Bonjour! In this tutorial I will show you how to interpret a hand-drawn hash game to determine who’s the winner (if any). See the example below:
In this tutorial I will show you how you can control your mouse using only a simple webcam. Nothing fancy, super simple to implementate. Let’s get on!
Single-threaded algorithms are fine and intuitive. There’s an single execution flow running our program in the exact order we specified it. However, modern CPUs have multiple cores sharing the same memory space, meaning that many instructions can be executed in the same clock cycle. Having an single execution flow would be a wasteful use of the resources we have available. That’s where multithread applications come in: It allows the use of true parallelism.
In many applications, mixing Assembly and C is routine (pun intended). There are many reasons for it, but, in general, you want to use Assembly when you want to deal with the hardware directly or perform a task with maximum speed and minimum use of resources, while you use C to perform some high level stuffs that don’t attend the former requirements. In either case, you’ll need one integrated system.
There are three ways to mix Assembly and C:
- Using Assembly-defined functions into C
- Using C-defined functions into Assembly
- Using Assembly code in C
We’ll explore them all in this tutorial.
Lately I’ve been reading the book Programming from the Ground Up by Jonathan Barlett. It teaches x86 assembly language programming from the very grounding blocks. Applying the concepts learnt in the book, I’ll show you how to write a factorial function in x86_64 Assembly.
Who is the good boy?
From time to time, a website named Kaggle hosts several competitions in the fields of Data Science and Computer Vision. One of those competitions was the Dogs vs. Cats challenge, where the objective was “to create an algorithm to distinguish dogs from cats”. Although this particular challenge already has been finished, I thought that it’d give me a pretty good material to a tutorial. Let’s learn how to solve this problem together using OpenCV!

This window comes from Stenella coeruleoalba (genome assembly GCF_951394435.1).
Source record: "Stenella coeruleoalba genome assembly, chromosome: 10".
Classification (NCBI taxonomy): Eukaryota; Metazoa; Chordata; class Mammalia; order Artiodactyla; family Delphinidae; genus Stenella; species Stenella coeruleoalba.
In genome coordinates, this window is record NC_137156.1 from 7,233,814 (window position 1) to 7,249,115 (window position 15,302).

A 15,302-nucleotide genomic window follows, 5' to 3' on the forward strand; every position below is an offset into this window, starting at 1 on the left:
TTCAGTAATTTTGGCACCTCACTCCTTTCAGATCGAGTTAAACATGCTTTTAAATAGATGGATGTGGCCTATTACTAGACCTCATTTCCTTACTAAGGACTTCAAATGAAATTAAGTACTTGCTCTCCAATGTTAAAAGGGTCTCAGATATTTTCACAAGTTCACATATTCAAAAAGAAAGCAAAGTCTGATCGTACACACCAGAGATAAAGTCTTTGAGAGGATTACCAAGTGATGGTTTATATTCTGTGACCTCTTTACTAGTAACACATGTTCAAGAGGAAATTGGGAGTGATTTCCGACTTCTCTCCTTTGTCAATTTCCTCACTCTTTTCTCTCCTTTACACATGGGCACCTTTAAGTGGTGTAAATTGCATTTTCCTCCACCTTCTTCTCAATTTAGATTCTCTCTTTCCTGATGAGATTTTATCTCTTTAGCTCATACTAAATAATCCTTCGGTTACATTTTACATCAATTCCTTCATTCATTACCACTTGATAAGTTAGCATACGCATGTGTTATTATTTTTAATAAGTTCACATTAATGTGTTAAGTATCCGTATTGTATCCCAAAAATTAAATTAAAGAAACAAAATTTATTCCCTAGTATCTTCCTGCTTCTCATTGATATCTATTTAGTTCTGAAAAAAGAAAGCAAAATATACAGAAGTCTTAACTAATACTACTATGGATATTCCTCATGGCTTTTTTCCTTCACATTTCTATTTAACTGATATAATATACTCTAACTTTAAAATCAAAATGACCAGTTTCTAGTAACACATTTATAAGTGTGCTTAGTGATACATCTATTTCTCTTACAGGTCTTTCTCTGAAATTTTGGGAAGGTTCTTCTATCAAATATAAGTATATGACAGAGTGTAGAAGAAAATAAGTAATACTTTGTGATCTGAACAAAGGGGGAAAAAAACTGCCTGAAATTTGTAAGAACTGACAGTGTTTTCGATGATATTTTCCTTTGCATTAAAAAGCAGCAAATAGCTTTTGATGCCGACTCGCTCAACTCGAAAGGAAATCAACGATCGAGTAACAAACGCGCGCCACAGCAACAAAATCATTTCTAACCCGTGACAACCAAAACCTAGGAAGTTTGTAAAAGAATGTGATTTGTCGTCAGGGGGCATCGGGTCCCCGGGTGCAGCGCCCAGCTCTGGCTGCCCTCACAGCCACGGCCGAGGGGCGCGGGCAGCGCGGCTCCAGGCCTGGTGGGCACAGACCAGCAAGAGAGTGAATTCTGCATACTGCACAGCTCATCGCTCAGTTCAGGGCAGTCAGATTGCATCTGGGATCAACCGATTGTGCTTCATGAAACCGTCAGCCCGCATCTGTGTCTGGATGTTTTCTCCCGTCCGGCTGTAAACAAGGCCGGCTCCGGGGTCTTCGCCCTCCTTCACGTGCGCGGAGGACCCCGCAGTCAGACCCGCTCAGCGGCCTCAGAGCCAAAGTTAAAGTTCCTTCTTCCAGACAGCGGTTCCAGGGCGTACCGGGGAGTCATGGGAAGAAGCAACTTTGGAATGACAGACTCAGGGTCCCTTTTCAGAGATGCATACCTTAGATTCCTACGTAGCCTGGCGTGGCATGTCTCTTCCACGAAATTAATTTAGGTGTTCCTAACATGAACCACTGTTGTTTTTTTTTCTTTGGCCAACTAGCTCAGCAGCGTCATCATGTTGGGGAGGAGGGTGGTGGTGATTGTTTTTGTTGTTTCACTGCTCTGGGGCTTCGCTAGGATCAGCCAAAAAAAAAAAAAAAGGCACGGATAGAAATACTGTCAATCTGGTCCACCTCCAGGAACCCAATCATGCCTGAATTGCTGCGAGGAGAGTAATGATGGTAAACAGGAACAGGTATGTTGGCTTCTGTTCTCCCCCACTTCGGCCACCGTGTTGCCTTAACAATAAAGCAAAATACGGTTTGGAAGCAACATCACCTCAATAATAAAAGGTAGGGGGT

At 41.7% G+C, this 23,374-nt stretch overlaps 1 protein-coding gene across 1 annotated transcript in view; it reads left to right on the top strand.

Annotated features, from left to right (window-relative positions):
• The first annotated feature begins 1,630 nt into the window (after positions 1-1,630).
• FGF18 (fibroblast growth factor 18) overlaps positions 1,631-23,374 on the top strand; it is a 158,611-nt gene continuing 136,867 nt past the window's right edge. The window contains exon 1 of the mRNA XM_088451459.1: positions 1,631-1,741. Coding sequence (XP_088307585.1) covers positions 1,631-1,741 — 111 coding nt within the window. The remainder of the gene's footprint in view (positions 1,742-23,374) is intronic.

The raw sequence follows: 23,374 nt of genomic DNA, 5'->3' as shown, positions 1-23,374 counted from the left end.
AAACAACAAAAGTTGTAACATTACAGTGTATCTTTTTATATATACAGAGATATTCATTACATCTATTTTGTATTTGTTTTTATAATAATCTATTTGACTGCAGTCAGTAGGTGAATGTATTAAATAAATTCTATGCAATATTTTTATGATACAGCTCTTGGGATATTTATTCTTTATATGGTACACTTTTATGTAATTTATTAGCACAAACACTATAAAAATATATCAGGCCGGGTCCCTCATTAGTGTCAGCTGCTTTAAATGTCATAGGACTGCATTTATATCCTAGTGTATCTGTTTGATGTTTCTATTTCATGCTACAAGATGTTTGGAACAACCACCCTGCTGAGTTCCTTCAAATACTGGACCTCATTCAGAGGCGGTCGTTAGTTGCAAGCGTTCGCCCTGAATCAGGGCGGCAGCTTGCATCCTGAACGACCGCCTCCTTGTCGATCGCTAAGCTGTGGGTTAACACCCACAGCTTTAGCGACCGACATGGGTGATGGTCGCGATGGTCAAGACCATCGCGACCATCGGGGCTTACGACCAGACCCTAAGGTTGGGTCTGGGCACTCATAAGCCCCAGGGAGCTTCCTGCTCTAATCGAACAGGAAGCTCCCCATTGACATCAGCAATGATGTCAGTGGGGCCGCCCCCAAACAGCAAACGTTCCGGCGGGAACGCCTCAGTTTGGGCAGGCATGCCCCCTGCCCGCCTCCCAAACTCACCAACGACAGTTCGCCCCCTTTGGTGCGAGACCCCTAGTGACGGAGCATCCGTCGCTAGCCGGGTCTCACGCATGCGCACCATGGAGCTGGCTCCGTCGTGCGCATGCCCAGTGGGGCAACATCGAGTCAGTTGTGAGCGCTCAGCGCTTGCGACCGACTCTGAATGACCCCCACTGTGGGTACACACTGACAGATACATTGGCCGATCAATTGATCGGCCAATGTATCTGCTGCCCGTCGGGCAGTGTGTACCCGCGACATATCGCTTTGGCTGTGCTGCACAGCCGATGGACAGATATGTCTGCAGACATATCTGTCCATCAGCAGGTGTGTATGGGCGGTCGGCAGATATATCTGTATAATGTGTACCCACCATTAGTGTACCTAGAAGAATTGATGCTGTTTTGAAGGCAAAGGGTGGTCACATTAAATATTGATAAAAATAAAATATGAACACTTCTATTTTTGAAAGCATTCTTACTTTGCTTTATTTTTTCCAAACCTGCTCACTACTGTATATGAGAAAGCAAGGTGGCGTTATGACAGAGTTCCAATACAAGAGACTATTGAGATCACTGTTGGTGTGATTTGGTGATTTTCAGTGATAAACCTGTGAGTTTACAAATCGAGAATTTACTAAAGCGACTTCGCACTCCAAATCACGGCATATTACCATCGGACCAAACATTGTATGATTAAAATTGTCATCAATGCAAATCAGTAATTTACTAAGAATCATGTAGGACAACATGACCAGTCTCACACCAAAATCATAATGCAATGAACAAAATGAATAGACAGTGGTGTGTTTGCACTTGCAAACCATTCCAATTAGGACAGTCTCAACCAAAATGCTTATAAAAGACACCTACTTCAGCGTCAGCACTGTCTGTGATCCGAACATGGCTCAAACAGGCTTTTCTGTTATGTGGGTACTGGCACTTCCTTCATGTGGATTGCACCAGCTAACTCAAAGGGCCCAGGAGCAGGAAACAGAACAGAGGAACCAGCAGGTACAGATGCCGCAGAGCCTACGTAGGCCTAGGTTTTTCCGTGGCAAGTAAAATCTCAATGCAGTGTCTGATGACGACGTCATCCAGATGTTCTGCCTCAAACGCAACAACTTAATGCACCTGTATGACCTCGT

Sliding puzzle is a game composed by 2n - 1 pieces dispersed along a board and a blank space. Those pieces are then shuffled and the objective is to rearrange them back to their original form, where the disposition of pieces is on ascending order, like shown below (go on, it’s interactive):
You can rearrange the pieces “moving” the blank space across the board. Since you can only move it in four directions, it’s a hell of a task to solve this game for a human, sometimes taking hours. Luckily, we dispose of some good algorithms to solve it, taking only few milliseconds even for the worst case. Let’s explore them in this tutorial! :)
Hi! In this tutorial, we will learn how to detect fingertips using OpenCV. You ready? :D
I’ve just finished my AI course, and the idea of evolutionary computing has appealed me incredibly. Basically, evolutionary computing is a set of algorithms inspired by Charles Darwin’s Theory of Evolution with intent of providing some intel on solving optimization problems. On this category, it’s included its most prominent example, the Genetic Algorithm.
But what is the Genetic Algorithm? It’s really pretty simple (and beautiful): Genetic Algorithm is a heuristic to search for the best solution of a optimization problem (such as the Knapsack problem, finding the best parameters of a neural network, and many others…), the ‘best’ here having direct analogy to the Theory of Evolution ‘survival of the fittest’.
Ahhh, and good and old (or not so old) statistics.
I create this software to help with my homework. In the end, just by doing it I was able to learn much more about statistical models. :)
Also, this software was my first attempt in create something with Python GUI, Tkinter. Wow, compared to Swing this one is like heaven!